A Southern Baptist missionary couple has been asked to resign and expects to be fired for starting a church in West Africa, in partnership with non-Baptist missionaries, that doesn’t use Baptist in its name. It exacerbates controversy between trustees of the Southern Baptist Convention International Mission Board already divided over new policies tightening missionary baptism requirements and restricting speaking in tongues.
Wyman Dobbs is an optometrist. His wife, Michelle, is a CPA. Both sacrificed careers to work in a place not only discouraging for lack of responsiveness to Christianity, but one of the more backward countries in Africa.
Water, electricity and phones often don’t work. Politically things are very unstable, and no one knows how long missionaries will be allowed to remain. The only schooling options are homeschooling–which doesn’t allow children much social interaction–or boarding school, which splits up families. For many reasons, missionaries are not lining up to go to Guinea.
Yet after eight years working with an “unreached” people group there, the couple says if they do not resign by April 15, steps will be taken to terminate their relationship with the IMB. They do not intend to resign, because they believe they are in compliance with IMB policies.
They have been working with Christian and Missionary Alliance missionaries Stephen and Lori Albright to plant a “baptistic” church—one Baptist in belief but not in name. It is one of only six church plants–all struggling and the only one involving IMB personnel–in a population of 2.5 million people who are 99.9 percent Muslim.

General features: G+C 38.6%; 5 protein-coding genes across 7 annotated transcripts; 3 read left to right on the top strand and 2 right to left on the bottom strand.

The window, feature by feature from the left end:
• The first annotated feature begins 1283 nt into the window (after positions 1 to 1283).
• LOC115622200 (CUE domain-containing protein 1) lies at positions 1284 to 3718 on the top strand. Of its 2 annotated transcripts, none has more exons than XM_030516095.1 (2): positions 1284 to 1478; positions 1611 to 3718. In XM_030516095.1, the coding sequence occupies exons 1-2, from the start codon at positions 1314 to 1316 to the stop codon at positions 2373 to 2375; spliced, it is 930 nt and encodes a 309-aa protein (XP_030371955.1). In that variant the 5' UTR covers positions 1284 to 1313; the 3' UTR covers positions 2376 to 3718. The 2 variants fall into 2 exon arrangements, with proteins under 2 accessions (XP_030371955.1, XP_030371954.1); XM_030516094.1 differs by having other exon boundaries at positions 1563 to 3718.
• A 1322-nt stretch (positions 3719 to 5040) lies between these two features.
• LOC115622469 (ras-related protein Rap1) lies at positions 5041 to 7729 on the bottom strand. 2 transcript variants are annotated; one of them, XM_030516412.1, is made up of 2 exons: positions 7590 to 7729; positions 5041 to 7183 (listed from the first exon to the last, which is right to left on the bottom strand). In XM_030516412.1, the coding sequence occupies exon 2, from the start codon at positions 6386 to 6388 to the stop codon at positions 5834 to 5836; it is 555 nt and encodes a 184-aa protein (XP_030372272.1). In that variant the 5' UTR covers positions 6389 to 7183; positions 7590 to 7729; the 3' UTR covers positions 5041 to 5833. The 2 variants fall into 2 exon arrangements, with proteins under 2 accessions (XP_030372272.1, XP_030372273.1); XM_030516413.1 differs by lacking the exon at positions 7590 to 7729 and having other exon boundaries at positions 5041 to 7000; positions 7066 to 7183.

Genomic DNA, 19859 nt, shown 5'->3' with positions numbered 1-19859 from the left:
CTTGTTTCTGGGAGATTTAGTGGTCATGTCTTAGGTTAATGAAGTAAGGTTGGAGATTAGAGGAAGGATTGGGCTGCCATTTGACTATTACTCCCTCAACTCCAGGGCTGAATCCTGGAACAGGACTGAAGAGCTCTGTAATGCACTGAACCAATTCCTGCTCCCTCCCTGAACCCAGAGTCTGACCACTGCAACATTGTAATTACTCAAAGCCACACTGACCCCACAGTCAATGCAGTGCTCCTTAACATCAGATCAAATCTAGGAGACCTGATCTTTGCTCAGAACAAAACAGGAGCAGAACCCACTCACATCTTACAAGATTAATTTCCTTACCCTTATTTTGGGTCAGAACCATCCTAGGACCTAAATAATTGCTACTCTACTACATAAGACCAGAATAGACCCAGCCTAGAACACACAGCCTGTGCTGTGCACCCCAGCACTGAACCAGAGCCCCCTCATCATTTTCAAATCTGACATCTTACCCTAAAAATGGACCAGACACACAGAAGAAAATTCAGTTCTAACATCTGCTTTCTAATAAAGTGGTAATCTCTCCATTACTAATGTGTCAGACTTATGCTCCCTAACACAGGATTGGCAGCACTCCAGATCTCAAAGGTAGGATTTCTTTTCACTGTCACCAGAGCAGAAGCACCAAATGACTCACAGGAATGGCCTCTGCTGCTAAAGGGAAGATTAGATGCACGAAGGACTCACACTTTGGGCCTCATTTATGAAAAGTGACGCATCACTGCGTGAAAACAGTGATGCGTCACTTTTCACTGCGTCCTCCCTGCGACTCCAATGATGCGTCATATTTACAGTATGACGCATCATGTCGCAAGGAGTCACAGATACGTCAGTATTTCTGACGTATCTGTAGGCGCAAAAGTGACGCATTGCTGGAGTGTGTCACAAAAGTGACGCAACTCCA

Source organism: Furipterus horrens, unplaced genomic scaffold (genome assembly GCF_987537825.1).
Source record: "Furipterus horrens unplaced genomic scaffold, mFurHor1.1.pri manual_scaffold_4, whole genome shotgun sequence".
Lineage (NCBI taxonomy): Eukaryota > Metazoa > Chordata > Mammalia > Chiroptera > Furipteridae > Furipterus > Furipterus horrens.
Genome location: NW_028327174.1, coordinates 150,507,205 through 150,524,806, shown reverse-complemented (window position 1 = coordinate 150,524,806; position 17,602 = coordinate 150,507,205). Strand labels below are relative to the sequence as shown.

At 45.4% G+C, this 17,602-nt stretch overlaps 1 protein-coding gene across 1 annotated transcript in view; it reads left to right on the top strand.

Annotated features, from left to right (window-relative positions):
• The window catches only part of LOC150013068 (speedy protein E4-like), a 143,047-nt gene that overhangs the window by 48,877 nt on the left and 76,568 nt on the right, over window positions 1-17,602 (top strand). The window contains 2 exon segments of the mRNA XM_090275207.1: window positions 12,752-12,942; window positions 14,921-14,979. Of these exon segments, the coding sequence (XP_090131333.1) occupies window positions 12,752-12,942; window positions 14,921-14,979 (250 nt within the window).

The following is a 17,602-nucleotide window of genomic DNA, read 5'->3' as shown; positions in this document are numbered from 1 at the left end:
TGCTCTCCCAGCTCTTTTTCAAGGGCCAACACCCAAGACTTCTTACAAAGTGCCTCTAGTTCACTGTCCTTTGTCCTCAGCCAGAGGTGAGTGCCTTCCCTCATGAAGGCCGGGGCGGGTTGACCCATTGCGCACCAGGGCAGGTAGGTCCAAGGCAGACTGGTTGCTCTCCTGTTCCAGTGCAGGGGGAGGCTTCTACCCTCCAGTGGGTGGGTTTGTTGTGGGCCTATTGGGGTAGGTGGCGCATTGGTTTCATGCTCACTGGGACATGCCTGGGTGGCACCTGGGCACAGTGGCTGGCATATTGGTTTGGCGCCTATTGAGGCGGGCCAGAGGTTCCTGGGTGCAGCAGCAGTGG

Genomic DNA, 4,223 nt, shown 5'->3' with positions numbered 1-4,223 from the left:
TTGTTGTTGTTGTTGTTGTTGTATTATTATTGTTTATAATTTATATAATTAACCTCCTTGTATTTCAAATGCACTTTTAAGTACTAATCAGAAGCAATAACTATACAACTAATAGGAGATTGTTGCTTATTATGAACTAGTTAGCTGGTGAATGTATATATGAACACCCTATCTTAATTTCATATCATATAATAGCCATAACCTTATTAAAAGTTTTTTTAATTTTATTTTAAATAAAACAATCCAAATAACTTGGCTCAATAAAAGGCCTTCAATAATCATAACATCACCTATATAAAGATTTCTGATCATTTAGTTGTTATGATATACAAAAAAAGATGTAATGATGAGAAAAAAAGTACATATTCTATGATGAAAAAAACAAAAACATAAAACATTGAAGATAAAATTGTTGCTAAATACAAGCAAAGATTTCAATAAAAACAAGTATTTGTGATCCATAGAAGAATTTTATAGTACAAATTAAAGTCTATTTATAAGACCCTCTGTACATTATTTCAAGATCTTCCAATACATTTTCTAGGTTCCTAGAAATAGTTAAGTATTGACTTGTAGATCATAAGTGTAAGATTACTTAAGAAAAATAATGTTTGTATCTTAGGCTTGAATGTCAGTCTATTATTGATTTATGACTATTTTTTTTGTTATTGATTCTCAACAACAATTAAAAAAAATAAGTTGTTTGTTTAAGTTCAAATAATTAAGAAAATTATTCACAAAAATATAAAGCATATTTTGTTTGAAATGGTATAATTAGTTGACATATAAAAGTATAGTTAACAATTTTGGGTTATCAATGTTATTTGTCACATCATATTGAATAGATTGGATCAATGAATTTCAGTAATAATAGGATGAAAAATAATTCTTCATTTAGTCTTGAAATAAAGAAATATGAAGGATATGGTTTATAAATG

They also are about to take center stage in the latest round of an ongoing dispute among IMB trustees over balancing the desire to preach the gospel to as many people as possible with ensuring that churches started on the mission field are doctrinally sound.
The couple went into Guinea under IMB President Jerry Rankin’s “New Directions” plan, implemented in 1999 and renamed “Strategic Directions for the 21st Century” (SD-21) in 2003.
The strategy emphasizes strategic alliances with other “Great Commission Christians,” evangelicals who may differ with Southern Baptists on certain doctrines but agree on establishing viable and culturally relevant indigenous churches.
The number of people groups engaged by IMB personnel doubled during the first five years of the strategy, and the missionary force grew nearly 30 percent, the largest five-year growth in history.
Despite the program’s flexibility, it has in recent years drawn critics who say it lacks mechanisms to guard against “unbiblical” practices on issues like baptism, speaking in tongues and women in ministry.